Rule 4: Love what you buy, but don’t be seduced: stay objective

Rule 4 of 8 in the series:  YDL Property Investment’s Eight Golden Rules of Property Investment

Rule 4 highlights the dangers of becoming emotionally involved with an investment property.

Rule 4 highlights the dangers of becoming emotionally involved with an investment property.

When buying any property there is always a tendency for the decision to be swayed by emotional factors. Never buy an investment property purely on the basis that you have fallen in love with it, if there are insufficient rational reasons for the decision. You need to keep in mind that you are investing to maximise your return on investment. Undertake a detailed cost benefit analysis to ensure the decision makes economic sense.

When you develop an attachment to property in general or one in particular, important things happen.  You notice more about it.  You enjoy spending more time studying it.  If you own it, you look after it better.  People respond to your enthusiasm about it.  All of this can flow through to a more lettable property, higher income and greater value.

The downside is that you pay too much attention to it.  You spend more money than is necessary, upgrading it without any improvement in your return.  Perhaps worst of all, you lose objectivity about its value in the market place.  You either overpay for it, or you overprice it on sale.  Both are costly mistakes.

You need to have affection for your property, and still be able to retain your objectivity.  The strengths of the right balance (or the weaknesses of an imbalance) are revealed most in negotiating to buy or sell the property.

The negotiations start when you meet the agent at the show house.  She will point out the good points of the property (agents are taught, quite rightly, that people don’t buy houses or flats, they buy a lovely patio, or a gracious bay window, or an oak tree).  Appreciate these points but make yourself immune to such seductions.  Point out the poky study, or the ancient wiring that needs to be replaced.  The agent represents the seller – a legal obligation in terms of the Estate Agency Affairs Act – and will always tend to be pushing the price up (although they will certainly be passing your price assessment back to the seller, along with your criticisms).  A good professional agent is a matchmaker and, although leaning on the side of the seller, will do her best to close the deal.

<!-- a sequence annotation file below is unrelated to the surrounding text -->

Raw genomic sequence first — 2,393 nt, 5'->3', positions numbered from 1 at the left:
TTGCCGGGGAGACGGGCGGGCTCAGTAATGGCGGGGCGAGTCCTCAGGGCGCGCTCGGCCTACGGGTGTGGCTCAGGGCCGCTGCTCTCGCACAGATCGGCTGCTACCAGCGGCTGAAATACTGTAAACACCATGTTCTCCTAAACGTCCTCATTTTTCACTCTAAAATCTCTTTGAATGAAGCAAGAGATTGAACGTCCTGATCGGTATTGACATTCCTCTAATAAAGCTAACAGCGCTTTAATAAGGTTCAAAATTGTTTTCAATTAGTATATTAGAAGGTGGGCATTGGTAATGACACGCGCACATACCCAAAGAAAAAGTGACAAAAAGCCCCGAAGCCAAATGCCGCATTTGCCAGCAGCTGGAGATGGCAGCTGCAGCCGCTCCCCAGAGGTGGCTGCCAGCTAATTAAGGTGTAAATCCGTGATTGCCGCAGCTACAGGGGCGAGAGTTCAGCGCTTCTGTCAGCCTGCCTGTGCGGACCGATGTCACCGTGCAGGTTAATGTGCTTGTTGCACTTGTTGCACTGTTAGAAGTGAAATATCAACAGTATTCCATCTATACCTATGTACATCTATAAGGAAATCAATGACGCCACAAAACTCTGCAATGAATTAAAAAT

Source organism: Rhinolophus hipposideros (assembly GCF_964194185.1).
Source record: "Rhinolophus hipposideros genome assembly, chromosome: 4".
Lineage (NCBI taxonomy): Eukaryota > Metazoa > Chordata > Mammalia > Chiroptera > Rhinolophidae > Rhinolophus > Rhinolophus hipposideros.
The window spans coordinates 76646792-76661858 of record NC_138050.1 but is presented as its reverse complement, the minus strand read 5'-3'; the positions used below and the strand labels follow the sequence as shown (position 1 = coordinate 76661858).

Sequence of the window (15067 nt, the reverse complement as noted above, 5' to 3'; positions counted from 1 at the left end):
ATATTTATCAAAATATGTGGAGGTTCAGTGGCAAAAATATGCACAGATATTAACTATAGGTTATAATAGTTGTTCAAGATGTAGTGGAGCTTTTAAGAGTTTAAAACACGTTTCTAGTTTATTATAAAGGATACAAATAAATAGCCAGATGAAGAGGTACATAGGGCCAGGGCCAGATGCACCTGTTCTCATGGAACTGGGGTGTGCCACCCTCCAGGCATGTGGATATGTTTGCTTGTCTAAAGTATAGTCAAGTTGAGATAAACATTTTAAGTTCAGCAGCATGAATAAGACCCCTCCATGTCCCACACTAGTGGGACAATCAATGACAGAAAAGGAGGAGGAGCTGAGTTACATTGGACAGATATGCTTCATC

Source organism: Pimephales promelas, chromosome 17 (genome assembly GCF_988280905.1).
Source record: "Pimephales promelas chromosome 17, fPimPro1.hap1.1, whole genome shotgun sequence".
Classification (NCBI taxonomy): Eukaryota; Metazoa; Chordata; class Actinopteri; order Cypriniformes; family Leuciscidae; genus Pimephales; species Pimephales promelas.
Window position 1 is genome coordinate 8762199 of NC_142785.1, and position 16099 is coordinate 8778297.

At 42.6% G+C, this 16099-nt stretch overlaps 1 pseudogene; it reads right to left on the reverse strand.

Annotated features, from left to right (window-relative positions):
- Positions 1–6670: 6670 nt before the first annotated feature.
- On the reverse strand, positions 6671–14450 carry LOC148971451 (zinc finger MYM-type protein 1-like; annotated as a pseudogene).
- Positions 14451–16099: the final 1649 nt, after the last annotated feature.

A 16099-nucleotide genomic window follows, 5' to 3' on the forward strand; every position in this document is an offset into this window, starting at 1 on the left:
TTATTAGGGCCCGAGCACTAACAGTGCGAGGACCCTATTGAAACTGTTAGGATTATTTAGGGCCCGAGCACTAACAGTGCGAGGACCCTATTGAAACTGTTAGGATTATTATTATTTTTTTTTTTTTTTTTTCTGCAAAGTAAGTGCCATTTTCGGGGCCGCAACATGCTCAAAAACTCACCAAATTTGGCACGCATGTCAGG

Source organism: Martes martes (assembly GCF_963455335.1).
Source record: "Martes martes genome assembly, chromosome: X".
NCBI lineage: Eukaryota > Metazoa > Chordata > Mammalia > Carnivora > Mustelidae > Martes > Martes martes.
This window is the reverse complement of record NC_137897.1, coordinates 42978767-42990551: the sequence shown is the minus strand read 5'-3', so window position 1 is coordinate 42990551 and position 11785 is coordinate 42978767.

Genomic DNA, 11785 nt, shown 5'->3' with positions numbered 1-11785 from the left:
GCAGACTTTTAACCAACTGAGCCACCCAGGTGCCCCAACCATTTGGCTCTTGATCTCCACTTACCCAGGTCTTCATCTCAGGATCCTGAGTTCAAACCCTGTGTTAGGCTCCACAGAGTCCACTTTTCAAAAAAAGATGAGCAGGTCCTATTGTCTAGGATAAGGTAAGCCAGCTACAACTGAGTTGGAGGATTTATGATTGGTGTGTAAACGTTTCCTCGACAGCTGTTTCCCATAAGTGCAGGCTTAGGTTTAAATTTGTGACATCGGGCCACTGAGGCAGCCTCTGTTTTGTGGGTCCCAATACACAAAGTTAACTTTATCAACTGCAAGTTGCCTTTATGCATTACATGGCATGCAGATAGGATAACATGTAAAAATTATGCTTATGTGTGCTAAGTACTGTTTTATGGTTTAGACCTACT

The agent will undoubtedly tell you that they have another person about to make an offer and that they are prepared to pay more than you are.  Even if this is true, you must not let that influence your own valuation of the property.  Nobody has physically lost money by not getting the property they wanted, whilst many have lost money by overpaying in the (sometime fictitious) competition to beat another buyer.  Test the agent out by suggesting she complete negotiations with the “other” buyer first.

Ask the agent why the house is for sale.  Find out what the seller does, his age, and occupation.  You should always be looking for ways the sale can be structured other than price – like form of payment or additional payment in kind – that can help you and the seller find a point at which you can meet and strike a deal.

Remember the property market is imperfect.  As you move through the market, getting to understand it and developing the ability to use your feasibility more skilfully, you will discover anomalies.  The agent may have over- or under-valued the house.  You might see that by adding or refurbishing in a certain way you will get a return that allows you to offer more than the other buyer and still achieve your desired return.

If you are likely to become emotionally attached to a property, and make poor investment decisions as a result, it may be advisable to partner up with someone who can help you to keep your thinking hat on, and your heart in check.  Another option is to allow seasoned professionals, such as YDL Property Investment, to work with you, to assist in ensuring that your investment is a good one.

After all, it is quite possible to like a property that is also a good investment.